It’s a murky Saturday morning on the eve of Diwali, and I’m sitting with writer Manju Kapur in the drawing room of her home on Man Singh Road in Delhi. I’m here to talk to her about her new novel, The Gallery, recently published by Penguin Random House India. But having followed her work over the years, I have questions that span beyond this one book.
In the literary world, the appearance of a Manju Kapur novel is like sighting a comet. Each of her books has an intense, often painstaking, gestation period. When it comes out, there’s a certain amount of attention from a loyal readership (“largely female and older,” as one of her editors put it). But once the hubbub dies down, Kapur retreats into her cocoon, only to re-emerge with a new novel a few years later. This cycle has repeated since 1998, when she published her first novel, Difficult Daughters.
In the contemporary publishing scene, where youth and saleability are touted as the magic ingredients to success, Kapur, 75, cuts an unusual figure. She came to writing fiction in her 40s, after teaching English literature at Delhi’s Miranda House College for 30 odd years. And that, too, after many false starts.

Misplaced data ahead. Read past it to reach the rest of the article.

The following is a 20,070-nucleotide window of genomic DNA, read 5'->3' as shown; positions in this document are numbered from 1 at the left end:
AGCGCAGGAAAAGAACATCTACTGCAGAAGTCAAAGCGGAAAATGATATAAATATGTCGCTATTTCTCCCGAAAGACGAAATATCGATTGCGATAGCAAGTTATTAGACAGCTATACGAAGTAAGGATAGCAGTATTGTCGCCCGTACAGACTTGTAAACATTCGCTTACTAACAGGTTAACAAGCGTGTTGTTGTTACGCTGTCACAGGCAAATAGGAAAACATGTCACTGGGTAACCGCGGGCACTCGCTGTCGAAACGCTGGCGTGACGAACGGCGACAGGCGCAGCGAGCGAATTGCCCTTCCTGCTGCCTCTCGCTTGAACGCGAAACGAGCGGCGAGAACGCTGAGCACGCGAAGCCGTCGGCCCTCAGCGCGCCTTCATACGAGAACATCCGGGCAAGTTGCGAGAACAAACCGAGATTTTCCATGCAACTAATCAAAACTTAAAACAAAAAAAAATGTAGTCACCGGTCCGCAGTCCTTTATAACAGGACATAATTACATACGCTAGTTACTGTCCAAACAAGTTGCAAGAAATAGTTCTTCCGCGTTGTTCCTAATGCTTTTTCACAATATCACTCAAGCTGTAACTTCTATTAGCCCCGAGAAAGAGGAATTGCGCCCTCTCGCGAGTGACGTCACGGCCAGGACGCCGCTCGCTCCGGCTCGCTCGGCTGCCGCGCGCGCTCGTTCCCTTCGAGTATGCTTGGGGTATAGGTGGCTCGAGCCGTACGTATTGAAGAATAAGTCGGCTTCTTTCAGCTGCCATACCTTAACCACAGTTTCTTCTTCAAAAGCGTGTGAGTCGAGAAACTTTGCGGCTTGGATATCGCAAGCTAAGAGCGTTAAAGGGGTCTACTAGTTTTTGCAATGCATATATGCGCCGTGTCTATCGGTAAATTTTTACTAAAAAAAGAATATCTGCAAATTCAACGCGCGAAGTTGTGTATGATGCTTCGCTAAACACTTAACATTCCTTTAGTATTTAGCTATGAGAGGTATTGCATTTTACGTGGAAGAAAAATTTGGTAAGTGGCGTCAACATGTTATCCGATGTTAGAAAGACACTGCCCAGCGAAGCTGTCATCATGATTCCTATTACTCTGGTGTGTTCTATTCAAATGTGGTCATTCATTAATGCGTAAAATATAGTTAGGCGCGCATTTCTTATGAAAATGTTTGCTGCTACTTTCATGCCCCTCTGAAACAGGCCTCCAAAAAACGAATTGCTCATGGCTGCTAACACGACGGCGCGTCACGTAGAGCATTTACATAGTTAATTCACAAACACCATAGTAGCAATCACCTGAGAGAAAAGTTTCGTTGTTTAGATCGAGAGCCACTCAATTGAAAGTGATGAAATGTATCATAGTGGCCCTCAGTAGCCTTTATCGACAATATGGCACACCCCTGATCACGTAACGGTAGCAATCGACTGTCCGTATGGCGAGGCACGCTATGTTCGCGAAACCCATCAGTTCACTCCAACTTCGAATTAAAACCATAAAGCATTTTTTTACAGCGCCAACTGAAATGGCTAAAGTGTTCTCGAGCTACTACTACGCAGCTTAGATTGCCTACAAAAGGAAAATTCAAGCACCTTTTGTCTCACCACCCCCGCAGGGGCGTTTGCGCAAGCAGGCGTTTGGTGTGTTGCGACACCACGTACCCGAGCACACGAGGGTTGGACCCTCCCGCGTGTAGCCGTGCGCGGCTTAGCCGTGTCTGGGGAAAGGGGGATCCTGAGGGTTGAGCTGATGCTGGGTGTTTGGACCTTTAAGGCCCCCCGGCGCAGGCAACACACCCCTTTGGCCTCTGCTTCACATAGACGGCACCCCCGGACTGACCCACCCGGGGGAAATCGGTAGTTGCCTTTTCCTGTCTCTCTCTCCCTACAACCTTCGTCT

“I always thought literature was so exalted—I could never do it,” Kapur says. “But after the rush of the 1980s and 1990s, Salman Rusdhie and Amitav Ghosh and others, I thought, chalo mein bhi try kar leti hoon (okay, let me try as well).”
So, she gave herself two years to finish her first book. In the end, it took eight. “That’s such a dreadful introduction to my writing process,” Kapur laughs. “I have never managed to write a book in two years.” It took her all her 40s to write Difficult Daughters. “I was a teacher, I had three children, and I ran a house very badly,” she says.
For a while, Kapur laboured under the belief that long years of teaching literature must give her some advantages, perhaps a clear understanding of how it’s all done. “But I was proved totally wrong,” she says. “It’s like a doctor looking inside the body and seeing what makes it work. You need training to do that, you need experience. I have been writing now for nearly 30 years, and I know I still have to work at it. I can’t churn out books, each book is different and a learning experience for me.”